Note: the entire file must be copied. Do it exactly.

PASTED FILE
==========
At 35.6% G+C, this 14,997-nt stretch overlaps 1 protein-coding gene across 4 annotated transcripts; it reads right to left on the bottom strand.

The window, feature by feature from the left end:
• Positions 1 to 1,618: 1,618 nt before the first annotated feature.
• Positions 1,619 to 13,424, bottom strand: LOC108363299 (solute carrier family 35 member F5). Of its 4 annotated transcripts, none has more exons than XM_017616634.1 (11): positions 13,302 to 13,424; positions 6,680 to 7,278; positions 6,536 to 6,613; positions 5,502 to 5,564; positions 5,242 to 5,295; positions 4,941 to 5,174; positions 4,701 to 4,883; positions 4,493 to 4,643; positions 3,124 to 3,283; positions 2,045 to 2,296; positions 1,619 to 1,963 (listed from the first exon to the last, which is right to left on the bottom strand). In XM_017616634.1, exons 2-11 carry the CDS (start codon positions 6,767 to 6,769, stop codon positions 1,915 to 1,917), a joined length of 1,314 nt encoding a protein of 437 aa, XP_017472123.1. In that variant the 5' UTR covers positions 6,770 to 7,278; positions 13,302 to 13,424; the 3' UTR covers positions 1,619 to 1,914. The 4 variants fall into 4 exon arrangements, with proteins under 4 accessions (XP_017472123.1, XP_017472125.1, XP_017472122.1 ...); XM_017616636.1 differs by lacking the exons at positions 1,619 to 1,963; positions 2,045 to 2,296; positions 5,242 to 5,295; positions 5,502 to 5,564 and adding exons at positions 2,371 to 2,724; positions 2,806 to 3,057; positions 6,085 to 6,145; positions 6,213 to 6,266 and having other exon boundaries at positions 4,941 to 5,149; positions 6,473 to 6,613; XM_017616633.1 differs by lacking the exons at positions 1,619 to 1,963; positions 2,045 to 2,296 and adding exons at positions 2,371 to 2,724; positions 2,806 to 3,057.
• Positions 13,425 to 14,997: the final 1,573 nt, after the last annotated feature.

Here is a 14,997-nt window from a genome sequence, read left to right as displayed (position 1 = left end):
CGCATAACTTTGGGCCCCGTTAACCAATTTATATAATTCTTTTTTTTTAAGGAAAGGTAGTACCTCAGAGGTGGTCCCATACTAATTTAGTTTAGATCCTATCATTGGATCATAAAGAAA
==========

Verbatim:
At 35.6% G+C, this 14,997-nt stretch overlaps 1 protein-coding gene across 4 annotated transcripts; it reads right to left on the bottom strand.

The window, feature by feature from the left end:
• Positions 1 to 1,618: 1,618 nt before the first annotated feature.
• Positions 1,619 to 13,424, bottom strand: LOC108363299 (solute carrier family 35 member F5). Of its 4 annotated transcripts, none has more exons than XM_017616634.1 (11): positions 13,302 to 13,424; positions 6,680 to 7,278; positions 6,536 to 6,613; positions 5,502 to 5,564; positions 5,242 to 5,295; positions 4,941 to 5,174; positions 4,701 to 4,883; positions 4,493 to 4,643; positions 3,124 to 3,283; positions 2,045 to 2,296; positions 1,619 to 1,963 (listed from the first exon to the last, which is right to left on the bottom strand). In XM_017616634.1, exons 2-11 carry the CDS (start codon positions 6,767 to 6,769, stop codon positions 1,915 to 1,917), a joined length of 1,314 nt encoding a protein of 437 aa, XP_017472123.1. In that variant the 5' UTR covers positions 6,770 to 7,278; positions 13,302 to 13,424; the 3' UTR covers positions 1,619 to 1,914. The 4 variants fall into 4 exon arrangements, with proteins under 4 accessions (XP_017472123.1, XP_017472125.1, XP_017472122.1 ...); XM_017616636.1 differs by lacking the exons at positions 1,619 to 1,963; positions 2,045 to 2,296; positions 5,242 to 5,295; positions 5,502 to 5,564 and adding exons at positions 2,371 to 2,724; positions 2,806 to 3,057; positions 6,085 to 6,145; positions 6,213 to 6,266 and having other exon boundaries at positions 4,941 to 5,149; positions 6,473 to 6,613; XM_017616633.1 differs by lacking the exons at positions 1,619 to 1,963; positions 2,045 to 2,296 and adding exons at positions 2,371 to 2,724; positions 2,806 to 3,057.
• Positions 13,425 to 14,997: the final 1,573 nt, after the last annotated feature.

Here is a 14,997-nt window from a genome sequence, read left to right as displayed (position 1 = left end):
CGCATAACTTTGGGCCCCGTTAACCAATTTATATAATTCTTTTTTTTTAAGGAAAGGTAGTACCTCAGAGGTGGTCCCATACTAATTTAGTTTAGATCCTATCATTGGATCATAAAGAAA